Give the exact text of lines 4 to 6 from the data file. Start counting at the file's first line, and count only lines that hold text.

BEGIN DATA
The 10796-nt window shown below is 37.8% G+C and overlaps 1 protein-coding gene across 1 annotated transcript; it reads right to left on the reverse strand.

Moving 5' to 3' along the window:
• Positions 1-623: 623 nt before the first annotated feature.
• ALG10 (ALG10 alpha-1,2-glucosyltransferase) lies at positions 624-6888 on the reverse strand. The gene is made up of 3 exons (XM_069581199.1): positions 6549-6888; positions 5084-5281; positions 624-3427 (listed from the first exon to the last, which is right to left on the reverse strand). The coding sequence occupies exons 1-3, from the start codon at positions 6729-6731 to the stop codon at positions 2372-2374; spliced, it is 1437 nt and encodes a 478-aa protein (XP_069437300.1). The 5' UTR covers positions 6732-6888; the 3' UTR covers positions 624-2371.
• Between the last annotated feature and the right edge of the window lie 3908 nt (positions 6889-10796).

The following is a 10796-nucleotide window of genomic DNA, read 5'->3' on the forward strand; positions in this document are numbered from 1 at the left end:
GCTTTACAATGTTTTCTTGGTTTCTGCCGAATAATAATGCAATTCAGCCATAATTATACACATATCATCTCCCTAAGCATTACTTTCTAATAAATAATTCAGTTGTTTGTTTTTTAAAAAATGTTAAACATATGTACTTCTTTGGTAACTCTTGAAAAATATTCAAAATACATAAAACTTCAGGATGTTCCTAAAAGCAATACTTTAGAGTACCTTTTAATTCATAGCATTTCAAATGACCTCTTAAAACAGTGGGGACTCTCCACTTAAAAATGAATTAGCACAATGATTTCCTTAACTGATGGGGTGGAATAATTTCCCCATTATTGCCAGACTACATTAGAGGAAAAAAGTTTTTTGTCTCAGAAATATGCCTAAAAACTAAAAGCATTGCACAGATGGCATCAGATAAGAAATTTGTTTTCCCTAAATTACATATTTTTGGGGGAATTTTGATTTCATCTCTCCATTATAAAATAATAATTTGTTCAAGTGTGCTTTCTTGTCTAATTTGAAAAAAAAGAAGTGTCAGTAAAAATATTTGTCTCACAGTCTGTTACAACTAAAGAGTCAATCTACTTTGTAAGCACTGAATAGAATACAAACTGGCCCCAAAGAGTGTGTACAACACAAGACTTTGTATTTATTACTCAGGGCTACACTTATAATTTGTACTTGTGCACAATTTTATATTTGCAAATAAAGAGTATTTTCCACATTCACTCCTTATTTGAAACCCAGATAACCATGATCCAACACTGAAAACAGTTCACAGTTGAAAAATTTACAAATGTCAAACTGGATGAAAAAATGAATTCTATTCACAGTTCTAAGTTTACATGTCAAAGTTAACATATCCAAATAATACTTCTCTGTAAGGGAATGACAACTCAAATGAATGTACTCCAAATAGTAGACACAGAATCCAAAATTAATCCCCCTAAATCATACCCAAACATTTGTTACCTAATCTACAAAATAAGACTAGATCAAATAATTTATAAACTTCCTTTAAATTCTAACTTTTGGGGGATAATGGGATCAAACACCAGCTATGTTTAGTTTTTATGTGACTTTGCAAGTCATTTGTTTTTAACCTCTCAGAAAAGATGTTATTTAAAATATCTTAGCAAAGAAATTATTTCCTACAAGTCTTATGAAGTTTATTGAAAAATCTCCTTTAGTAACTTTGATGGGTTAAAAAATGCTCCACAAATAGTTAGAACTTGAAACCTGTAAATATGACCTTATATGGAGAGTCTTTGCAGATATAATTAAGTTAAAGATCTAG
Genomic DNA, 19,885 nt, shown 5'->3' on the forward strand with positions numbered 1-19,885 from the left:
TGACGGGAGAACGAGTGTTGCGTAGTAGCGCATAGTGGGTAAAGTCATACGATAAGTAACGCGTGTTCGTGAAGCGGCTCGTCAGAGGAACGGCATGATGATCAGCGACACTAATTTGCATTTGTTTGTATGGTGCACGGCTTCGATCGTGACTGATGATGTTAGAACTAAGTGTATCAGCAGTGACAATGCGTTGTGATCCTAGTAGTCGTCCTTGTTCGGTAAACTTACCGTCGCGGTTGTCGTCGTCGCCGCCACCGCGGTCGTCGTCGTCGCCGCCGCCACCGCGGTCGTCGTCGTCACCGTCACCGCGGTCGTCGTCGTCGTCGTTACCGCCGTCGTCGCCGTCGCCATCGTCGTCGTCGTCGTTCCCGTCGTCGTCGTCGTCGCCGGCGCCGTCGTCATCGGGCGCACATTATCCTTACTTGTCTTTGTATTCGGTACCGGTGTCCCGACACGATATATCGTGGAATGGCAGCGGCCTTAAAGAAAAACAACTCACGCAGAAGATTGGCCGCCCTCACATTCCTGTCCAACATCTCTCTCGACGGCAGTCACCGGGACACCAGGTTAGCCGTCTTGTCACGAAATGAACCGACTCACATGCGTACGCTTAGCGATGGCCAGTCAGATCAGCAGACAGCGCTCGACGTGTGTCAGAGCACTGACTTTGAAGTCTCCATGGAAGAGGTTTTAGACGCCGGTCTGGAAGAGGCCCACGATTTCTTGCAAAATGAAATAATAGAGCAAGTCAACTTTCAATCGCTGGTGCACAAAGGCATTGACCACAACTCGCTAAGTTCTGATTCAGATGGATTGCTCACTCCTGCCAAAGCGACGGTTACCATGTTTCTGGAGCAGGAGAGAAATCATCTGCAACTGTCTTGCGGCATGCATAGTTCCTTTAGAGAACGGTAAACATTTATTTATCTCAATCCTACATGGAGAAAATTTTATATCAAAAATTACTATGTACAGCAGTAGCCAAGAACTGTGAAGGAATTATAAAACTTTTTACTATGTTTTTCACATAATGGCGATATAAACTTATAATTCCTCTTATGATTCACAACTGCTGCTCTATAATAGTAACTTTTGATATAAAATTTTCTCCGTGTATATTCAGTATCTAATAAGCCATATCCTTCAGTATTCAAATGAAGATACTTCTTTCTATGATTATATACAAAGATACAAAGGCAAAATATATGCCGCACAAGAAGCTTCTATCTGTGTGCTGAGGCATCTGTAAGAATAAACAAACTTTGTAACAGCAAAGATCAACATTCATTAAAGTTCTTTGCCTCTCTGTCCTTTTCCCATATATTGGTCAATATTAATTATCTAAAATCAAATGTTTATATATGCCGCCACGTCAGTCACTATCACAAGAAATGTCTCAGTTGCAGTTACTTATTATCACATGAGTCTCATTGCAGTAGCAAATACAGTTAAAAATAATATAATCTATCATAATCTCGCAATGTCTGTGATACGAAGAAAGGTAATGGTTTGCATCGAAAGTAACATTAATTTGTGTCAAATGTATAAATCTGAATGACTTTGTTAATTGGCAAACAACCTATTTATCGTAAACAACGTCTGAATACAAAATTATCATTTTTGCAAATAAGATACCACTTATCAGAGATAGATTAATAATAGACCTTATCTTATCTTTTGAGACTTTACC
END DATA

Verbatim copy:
• ALG10 (ALG10 alpha-1,2-glucosyltransferase) lies at positions 624-6888 on the reverse strand. The gene is made up of 3 exons (XM_069581199.1): positions 6549-6888; positions 5084-5281; positions 624-3427 (listed from the first exon to the last, which is right to left on the reverse strand). The coding sequence occupies exons 1-3, from the start codon at positions 6729-6731 to the stop codon at positions 2372-2374; spliced, it is 1437 nt and encodes a 478-aa protein (XP_069437300.1). The 5' UTR covers positions 6732-6888; the 3' UTR covers positions 624-2371.
• Between the last annotated feature and the right edge of the window lie 3908 nt (positions 6889-10796).

The following is a 10796-nucleotide window of genomic DNA, read 5'->3' on the forward strand; positions in this document are numbered from 1 at the left end: